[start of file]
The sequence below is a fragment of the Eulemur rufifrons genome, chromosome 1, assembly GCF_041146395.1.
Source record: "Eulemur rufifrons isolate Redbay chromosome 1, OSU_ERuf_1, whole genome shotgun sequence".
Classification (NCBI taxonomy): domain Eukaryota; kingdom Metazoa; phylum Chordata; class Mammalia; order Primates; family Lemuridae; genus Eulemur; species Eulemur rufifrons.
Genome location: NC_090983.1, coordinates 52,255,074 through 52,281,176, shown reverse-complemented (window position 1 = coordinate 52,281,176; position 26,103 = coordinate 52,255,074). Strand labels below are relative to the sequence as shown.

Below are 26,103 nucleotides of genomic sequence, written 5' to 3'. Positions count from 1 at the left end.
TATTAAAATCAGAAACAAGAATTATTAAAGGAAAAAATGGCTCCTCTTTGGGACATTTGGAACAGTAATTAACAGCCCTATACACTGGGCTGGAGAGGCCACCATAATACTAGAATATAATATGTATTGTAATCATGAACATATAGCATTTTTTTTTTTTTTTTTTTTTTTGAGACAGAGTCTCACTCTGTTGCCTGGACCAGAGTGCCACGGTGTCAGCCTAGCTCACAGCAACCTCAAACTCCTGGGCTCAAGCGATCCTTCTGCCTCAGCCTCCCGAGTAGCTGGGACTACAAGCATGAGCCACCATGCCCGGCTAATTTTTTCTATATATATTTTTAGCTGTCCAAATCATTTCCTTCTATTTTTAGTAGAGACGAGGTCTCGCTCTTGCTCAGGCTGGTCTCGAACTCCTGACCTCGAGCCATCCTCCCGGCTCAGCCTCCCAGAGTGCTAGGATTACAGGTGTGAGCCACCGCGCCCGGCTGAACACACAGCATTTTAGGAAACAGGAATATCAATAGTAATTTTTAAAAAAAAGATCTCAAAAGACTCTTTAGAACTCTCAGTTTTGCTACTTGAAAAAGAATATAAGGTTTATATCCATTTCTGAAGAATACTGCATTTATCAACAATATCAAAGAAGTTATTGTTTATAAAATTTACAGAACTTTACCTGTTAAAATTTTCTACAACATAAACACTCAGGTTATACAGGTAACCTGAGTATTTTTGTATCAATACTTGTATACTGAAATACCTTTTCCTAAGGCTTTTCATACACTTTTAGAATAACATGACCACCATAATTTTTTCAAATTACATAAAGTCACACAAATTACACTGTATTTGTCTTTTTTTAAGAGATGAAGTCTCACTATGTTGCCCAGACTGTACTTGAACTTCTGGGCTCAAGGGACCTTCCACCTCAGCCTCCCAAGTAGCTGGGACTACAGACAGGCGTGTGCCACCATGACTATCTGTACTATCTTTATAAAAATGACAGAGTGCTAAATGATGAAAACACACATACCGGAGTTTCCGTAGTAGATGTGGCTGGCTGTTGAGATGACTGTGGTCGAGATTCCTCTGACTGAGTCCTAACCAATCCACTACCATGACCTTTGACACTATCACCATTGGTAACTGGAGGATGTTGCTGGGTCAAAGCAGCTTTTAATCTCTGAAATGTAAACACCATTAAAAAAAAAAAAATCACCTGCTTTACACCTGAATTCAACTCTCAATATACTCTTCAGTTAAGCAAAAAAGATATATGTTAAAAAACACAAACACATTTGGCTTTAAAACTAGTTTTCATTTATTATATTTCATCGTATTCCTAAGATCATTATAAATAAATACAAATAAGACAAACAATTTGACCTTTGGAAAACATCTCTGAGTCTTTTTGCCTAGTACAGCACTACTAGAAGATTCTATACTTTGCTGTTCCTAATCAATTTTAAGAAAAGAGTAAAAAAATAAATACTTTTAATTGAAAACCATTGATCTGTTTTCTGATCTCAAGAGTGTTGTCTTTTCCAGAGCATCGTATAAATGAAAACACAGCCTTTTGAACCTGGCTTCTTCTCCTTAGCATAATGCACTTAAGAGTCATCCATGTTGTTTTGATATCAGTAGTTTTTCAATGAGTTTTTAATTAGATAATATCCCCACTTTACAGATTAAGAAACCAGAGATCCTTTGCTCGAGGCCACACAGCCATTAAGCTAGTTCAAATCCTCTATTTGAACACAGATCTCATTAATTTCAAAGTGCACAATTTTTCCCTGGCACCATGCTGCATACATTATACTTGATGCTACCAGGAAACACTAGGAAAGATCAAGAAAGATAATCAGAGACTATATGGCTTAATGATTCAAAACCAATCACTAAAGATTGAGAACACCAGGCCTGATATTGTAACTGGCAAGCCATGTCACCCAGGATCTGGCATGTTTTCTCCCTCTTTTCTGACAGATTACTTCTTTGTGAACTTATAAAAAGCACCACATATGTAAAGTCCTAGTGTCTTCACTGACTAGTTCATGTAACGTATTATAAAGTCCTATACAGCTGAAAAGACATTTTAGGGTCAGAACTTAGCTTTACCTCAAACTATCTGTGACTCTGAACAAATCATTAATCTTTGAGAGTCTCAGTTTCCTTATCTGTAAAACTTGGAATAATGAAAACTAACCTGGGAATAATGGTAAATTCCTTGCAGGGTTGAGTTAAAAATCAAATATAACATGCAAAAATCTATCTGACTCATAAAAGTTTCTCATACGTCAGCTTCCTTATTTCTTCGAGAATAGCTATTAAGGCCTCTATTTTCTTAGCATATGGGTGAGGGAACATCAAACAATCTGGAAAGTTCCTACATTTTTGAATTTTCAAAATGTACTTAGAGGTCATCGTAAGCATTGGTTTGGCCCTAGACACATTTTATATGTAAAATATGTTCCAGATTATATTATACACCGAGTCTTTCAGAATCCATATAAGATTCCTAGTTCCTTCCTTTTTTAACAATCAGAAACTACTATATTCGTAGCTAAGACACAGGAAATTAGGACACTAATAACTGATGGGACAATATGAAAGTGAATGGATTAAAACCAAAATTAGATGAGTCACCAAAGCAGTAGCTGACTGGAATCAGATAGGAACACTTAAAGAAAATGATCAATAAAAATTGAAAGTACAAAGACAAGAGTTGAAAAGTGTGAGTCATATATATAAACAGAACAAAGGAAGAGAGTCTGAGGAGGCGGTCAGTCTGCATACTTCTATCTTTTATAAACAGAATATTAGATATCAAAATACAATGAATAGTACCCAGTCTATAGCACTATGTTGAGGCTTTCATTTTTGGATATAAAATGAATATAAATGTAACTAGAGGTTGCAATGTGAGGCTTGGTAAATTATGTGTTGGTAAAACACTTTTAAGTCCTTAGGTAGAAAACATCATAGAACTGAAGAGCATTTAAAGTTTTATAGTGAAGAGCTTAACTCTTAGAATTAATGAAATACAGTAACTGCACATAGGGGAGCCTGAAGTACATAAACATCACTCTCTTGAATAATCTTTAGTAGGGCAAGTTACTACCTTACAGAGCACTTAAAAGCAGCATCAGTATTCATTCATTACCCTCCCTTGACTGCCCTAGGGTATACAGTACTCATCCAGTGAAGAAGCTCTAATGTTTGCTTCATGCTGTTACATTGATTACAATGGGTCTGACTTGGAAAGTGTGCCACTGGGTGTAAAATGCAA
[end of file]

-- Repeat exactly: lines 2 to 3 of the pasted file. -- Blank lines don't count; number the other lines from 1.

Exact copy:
Source record: "Eulemur rufifrons isolate Redbay chromosome 1, OSU_ERuf_1, whole genome shotgun sequence".
Classification (NCBI taxonomy): domain Eukaryota; kingdom Metazoa; phylum Chordata; class Mammalia; order Primates; family Lemuridae; genus Eulemur; species Eulemur rufifrons.